Friday, March 19, 2004

SOUTH BY SOUTHWEST DAY 2 (The Morning After)

Yikes, I haven't slept this late in a long time.

I thought I was on vacation this week, but Thursday morning walking around the SXSW trade show, whose smiling face did I see staring at me from a poster at a booth but Gov. Bill Richardson.

Jon Hendry and Mike Stauffer from the state Tourism Department were here in Austin extolling the virtues of the Land of Enchantment -- right there among other boothes pimping guitar strings, record labels, music software and rock 'n' roll magazines .

And they were giving out a poster featuring a Sgt. Pepper-like collage of famous folks with some connection to NM -- John Denver, Glen Campbell, Michael Martin Murphey ... and Bill Richardson. (What, no Buddy Holly, who recorded his greatest work in Clovis? No Jim Morrison, who as a boy was possessed by the spirit of an Indian worker who died in a car wreck near Albuquerque?)

Hendry told me about an idea in the works to start having music on Santa Fe's Plaza every night during the summer. More on that later, hopefully.

I saw a boatload of music yesterday in addition to Little Richard and Ronny Elliott. Here's some of it:

Sharde Thomas & The Rising Star Fife and Drum Band: Sharde is the granddaughter of the late Otha Turner, who was the best-known keeper of the flame of Mississippi fife and drum music, an ancient style with roots in Africa, as documented in Martin Scorsese's recent documentary on the blues. Sharde is just a kid -- looks about 10-12 years old -- but she does a great job on the fife, backed up by a bass drum and two snares. And on a couple of tunes she switched to electric organ for some stripped down basic organ and drum blues.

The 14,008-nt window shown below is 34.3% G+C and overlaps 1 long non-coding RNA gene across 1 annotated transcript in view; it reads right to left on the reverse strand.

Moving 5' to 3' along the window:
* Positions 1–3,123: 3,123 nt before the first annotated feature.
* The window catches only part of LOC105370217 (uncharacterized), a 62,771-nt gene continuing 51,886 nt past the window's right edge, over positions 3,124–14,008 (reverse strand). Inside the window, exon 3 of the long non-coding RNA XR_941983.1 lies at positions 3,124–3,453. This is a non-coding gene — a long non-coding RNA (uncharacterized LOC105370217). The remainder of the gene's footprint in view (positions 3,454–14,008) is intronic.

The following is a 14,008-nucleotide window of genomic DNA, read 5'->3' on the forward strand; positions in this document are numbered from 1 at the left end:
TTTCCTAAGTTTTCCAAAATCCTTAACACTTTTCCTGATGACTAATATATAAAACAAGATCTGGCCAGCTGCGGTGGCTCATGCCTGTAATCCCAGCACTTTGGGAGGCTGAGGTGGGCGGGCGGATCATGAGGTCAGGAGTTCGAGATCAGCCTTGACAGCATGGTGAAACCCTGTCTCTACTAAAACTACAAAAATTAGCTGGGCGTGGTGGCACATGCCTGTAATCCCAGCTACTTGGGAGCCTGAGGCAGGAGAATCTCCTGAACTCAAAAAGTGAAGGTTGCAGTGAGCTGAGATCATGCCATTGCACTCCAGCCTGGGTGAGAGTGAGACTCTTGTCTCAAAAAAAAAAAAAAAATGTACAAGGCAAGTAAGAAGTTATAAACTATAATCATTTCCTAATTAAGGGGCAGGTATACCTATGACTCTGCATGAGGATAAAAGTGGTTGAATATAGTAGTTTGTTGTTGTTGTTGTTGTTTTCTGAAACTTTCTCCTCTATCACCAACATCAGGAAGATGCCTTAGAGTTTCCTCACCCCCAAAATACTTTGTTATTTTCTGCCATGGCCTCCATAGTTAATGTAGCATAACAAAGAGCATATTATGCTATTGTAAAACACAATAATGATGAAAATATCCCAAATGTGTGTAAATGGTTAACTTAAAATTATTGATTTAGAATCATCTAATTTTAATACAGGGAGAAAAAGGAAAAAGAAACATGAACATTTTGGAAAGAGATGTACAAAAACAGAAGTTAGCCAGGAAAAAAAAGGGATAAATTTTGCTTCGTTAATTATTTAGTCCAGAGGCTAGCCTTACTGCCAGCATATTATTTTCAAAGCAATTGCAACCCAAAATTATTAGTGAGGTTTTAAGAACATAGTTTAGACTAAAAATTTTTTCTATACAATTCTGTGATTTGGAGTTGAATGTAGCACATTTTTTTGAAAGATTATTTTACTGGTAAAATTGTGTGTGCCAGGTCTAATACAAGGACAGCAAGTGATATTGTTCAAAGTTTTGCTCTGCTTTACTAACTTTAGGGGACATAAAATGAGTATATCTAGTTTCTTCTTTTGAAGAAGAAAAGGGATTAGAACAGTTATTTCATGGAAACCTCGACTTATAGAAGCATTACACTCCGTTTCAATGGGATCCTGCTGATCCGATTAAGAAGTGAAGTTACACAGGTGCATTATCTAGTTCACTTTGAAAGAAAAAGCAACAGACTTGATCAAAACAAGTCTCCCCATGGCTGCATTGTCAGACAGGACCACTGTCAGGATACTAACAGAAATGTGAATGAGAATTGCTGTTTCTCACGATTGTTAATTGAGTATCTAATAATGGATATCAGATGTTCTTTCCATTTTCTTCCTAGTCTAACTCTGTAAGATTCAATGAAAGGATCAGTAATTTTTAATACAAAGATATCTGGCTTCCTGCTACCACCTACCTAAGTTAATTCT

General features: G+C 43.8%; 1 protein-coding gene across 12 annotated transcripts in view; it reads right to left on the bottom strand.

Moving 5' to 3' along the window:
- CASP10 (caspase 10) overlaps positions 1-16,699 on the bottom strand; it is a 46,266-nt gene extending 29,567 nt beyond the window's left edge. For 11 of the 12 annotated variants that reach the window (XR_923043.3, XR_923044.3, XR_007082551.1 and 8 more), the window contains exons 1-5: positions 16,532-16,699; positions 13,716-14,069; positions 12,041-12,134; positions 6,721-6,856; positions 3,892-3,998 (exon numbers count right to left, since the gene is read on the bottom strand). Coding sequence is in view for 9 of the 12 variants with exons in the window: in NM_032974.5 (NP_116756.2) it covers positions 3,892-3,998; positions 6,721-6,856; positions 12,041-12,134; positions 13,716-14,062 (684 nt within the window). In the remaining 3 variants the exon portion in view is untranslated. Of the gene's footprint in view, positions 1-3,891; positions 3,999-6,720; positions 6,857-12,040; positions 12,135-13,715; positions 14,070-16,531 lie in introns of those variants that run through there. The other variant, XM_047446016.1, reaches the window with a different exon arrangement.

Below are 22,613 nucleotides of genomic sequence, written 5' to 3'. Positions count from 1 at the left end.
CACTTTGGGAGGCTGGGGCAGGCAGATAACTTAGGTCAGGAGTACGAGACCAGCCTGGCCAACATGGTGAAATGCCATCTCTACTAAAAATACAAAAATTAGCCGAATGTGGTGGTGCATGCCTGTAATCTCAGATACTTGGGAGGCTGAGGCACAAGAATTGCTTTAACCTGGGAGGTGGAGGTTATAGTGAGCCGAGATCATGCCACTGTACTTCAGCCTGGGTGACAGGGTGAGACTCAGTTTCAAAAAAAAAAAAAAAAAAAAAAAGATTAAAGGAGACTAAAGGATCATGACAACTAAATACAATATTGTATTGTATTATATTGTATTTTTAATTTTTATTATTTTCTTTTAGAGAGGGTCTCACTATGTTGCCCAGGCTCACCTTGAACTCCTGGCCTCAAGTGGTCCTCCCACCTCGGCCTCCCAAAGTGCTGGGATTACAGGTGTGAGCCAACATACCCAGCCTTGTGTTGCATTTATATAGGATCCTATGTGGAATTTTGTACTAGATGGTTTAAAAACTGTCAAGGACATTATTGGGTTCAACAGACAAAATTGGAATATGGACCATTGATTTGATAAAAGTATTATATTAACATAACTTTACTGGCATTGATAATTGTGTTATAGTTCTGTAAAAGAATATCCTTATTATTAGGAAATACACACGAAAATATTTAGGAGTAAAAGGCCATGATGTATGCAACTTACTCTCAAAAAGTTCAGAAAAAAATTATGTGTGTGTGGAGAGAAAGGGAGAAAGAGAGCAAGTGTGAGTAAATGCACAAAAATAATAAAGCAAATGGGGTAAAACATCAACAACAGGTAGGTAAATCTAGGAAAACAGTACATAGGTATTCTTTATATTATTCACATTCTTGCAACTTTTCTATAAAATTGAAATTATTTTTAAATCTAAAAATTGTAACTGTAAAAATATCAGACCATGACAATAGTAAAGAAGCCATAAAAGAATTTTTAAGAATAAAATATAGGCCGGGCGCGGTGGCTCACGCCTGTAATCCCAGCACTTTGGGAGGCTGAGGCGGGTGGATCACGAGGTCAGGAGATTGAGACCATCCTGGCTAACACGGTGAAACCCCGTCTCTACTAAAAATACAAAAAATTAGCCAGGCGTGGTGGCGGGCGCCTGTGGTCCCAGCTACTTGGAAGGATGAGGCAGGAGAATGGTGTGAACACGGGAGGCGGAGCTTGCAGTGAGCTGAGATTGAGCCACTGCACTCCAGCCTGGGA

The Freeform American Roots radio party at Threadgill's: Part of Third Coast Music publisher John Conquest's "Not SXSW" festivities, this show featured short acoustic sets by singer songwriters. Among those I caught were Graham Lindsey, Colin Gilmore, John Lilly and Chrissy Flatt, back on guitar by Eric Hisaw, who I've had as a guest on my radio shows several times.

The Meat Purveyors: This is bluegrass music without the guilt. Or to use bluegrass terminology, all Saturday night, no Sunday morning. This female-led band of able pickers sing hopped up odes to sex, whiskey and general debauchery. You can't help but love them.

Cake: How have I missed this group these past few years. An Austin band, Cake is a unique blend of rock, funk, and even some latin sounds. They've got a keyboard player who doubles on trumpet, a singer who plays an acoustic guitar that sounds as if it were tuned by Son House on Mars and they do a moving version of the trash disco standard "I Will Survive."

The Yayhoos: My ears still ring! This is good, loud guitar rock with nods to Chuck Berry, Keith Richards and who knows who else (Mountain?) Led by ex-Georgia Satellite Dan Baird and ex-Del Lord Eric "Roscoe" Ambel, The Yahoos roar. My only disappointment: They didn't do "Dancing Queen." But they did a great version of "Love Train" and their take on "Roam" eased the pain of missing the B-52s, who were playing across town.

The Mekons tonight!


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